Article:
Everything you always wanted to know about vehicles but were afraid to ask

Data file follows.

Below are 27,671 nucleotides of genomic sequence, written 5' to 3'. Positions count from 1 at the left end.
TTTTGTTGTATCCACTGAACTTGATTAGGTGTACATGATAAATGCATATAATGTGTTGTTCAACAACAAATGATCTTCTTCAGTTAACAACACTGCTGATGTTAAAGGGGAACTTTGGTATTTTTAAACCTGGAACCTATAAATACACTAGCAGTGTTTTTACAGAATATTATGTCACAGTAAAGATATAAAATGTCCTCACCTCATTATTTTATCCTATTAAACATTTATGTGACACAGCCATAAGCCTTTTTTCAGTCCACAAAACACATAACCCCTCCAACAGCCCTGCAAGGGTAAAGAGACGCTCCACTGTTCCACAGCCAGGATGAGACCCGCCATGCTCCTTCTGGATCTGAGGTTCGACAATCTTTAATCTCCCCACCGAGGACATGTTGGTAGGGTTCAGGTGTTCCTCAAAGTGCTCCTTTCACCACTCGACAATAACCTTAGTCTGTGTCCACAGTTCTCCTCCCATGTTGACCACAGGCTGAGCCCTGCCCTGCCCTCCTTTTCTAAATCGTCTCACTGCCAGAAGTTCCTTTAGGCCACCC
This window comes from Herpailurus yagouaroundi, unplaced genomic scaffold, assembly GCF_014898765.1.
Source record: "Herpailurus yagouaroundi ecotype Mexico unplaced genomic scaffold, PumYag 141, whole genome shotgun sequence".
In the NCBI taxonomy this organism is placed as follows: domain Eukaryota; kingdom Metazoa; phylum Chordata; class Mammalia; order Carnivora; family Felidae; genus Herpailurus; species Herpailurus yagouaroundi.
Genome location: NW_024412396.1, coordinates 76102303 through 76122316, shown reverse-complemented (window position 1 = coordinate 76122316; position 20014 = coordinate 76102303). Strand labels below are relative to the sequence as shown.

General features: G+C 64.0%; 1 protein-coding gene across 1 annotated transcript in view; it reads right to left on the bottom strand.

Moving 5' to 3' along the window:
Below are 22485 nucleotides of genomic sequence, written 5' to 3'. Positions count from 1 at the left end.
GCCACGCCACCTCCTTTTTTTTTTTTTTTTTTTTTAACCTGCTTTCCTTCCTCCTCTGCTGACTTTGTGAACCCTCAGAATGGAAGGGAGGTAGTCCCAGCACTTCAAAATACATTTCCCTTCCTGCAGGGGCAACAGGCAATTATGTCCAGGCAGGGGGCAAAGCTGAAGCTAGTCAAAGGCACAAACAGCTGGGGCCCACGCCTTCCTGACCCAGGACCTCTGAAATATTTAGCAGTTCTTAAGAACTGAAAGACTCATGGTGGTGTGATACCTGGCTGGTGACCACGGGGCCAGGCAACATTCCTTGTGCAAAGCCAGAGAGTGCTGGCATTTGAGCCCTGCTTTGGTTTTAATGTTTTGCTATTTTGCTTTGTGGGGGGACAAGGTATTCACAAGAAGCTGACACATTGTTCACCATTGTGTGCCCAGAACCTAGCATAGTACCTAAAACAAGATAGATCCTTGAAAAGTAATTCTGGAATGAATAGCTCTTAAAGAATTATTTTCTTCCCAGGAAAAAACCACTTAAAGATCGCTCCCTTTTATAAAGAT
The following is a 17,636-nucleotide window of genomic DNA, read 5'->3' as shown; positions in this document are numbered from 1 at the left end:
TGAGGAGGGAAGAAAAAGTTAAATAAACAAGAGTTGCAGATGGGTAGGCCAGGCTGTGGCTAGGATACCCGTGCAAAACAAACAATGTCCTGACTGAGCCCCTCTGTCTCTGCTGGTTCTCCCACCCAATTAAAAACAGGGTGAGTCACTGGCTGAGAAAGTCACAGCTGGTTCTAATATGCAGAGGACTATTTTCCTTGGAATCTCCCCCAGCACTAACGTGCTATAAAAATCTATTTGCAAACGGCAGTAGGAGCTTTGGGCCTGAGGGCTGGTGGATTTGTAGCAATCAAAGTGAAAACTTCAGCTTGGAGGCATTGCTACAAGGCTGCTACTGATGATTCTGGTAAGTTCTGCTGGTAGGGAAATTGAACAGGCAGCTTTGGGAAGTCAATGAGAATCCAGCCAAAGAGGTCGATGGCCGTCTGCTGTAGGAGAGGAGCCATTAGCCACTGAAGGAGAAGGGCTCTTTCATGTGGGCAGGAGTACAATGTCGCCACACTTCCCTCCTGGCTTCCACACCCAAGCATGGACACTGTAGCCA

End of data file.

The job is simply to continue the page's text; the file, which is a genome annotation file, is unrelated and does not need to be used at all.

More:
MODERN car design has been transformed by the use of computers. The effect of this can be seen not only in how a car looks but also in how it performs in a crash and its ride and handling. The process designers now use to ensure that a car performs to its optimum is called finite element analysis (FEA). Twenty years ago a new car started life as sketches on paper from which scale models and then fullsize mock-ups were created using clay and other materials. Today the sketches are done on-screen and the models created by computer-controlled machines that carve the required shapes from polystyrene or clay. However, the real advantage of using computers is that they enable designers to work out accurately how components and materials will react when the car is driven. How a car responds used to be worked out using a mix of intuition, mathematics and repeated testing. Today the use of FEA means that the precise behaviour of every nut, bolt and piece of metal can be calculated exactly before it is even made. The principle is simple. Although designers cannot predict how complex shapes behave when subjected to different forces or temperature changes, they do know exactly what simple ones will do. Using FEA, complicated car components are divided into tiny squares on screen this looks as though a net has been stretched over the car. Then a theoretical force is applied at a given point and its effect on the squares it touches is calculated. This process continues through the structure of the car. None of the calculations is especially difficult, but the sheer number of them had previously been beyond designers. Today computer-aided design is so accurate that components such as engine blocks have variable wall thicknesses to ensure the stresses in them are perfectly even, and a car can be crashed countless times to assess its strengths without it ever having been built.